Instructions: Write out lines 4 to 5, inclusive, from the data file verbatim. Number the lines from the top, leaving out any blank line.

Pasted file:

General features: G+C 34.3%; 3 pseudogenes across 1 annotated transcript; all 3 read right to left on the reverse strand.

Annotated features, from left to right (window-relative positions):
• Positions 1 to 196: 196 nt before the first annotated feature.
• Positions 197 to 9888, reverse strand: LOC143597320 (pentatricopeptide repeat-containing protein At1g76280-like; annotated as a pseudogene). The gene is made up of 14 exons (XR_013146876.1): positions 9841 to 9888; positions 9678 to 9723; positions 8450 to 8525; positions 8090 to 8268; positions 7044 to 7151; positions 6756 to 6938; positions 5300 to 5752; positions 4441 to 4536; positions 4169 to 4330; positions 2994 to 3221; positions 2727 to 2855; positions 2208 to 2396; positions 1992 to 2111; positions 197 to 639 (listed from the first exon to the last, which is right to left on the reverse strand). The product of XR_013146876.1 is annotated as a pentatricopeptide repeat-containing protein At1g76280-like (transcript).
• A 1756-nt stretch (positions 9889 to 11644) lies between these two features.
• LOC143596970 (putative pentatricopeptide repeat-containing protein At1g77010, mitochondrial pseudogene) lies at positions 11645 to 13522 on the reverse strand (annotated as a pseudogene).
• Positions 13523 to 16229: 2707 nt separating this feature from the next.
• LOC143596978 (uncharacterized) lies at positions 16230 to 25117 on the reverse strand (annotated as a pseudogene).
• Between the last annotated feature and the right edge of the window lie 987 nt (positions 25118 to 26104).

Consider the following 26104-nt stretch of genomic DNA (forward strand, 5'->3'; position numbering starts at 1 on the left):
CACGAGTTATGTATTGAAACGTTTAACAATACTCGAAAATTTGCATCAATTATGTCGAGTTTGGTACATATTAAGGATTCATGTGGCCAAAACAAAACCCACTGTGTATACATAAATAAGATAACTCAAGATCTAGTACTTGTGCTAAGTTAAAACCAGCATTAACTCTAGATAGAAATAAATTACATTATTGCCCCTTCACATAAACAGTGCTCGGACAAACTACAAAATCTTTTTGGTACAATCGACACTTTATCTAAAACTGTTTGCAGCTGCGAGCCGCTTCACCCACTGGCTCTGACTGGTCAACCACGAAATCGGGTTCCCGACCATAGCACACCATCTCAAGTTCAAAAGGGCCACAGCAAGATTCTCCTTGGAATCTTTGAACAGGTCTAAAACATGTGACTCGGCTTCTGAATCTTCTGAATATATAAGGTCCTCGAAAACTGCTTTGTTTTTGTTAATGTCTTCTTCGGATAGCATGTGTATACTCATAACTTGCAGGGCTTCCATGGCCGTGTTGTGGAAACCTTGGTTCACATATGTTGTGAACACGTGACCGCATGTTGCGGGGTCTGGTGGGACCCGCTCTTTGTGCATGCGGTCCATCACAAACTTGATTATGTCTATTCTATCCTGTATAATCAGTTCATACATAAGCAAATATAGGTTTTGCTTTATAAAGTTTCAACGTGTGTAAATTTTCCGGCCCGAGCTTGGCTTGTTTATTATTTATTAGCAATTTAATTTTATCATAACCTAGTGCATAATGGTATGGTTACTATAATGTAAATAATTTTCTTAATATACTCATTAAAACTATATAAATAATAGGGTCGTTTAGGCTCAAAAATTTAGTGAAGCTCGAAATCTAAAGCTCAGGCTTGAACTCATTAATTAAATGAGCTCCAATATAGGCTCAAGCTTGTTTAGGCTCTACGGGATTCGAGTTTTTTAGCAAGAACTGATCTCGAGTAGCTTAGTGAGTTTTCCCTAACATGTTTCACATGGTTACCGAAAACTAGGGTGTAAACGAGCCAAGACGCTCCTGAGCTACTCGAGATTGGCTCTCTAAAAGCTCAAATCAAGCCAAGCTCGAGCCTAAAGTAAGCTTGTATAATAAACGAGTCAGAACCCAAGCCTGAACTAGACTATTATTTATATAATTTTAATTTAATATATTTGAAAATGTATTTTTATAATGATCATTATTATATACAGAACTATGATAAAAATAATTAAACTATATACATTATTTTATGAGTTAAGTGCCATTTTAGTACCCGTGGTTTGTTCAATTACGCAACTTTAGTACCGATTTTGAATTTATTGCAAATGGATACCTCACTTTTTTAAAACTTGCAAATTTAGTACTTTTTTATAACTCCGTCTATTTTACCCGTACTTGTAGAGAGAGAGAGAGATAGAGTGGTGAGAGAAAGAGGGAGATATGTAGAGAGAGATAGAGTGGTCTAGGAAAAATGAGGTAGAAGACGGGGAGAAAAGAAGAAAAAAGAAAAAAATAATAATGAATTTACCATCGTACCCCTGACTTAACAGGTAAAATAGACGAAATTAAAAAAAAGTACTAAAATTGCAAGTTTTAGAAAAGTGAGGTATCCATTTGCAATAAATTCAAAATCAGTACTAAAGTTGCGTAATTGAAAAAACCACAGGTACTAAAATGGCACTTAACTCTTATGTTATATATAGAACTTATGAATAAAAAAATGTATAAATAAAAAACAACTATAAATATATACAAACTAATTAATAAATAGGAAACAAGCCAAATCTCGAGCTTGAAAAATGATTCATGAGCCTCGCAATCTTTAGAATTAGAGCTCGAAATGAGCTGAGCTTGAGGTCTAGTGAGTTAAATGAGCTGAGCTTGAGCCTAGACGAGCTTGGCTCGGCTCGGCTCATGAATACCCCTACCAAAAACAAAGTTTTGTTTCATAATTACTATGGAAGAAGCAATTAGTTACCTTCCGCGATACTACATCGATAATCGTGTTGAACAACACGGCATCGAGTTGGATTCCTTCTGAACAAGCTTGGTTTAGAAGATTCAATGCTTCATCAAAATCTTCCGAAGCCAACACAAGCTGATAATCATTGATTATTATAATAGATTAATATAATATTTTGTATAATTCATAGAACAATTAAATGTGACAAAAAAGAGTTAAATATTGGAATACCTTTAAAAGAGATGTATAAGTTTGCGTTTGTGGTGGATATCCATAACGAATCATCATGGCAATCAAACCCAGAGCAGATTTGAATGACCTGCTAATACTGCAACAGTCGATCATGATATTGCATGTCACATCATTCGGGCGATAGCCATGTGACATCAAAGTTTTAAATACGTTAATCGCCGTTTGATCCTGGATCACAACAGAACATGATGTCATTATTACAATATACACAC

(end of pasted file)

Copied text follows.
• Positions 197 to 9888, reverse strand: LOC143597320 (pentatricopeptide repeat-containing protein At1g76280-like; annotated as a pseudogene). The gene is made up of 14 exons (XR_013146876.1): positions 9841 to 9888; positions 9678 to 9723; positions 8450 to 8525; positions 8090 to 8268; positions 7044 to 7151; positions 6756 to 6938; positions 5300 to 5752; positions 4441 to 4536; positions 4169 to 4330; positions 2994 to 3221; positions 2727 to 2855; positions 2208 to 2396; positions 1992 to 2111; positions 197 to 639 (listed from the first exon to the last, which is right to left on the reverse strand). The product of XR_013146876.1 is annotated as a pentatricopeptide repeat-containing protein At1g76280-like (transcript).
• A 1756-nt stretch (positions 9889 to 11644) lies between these two features.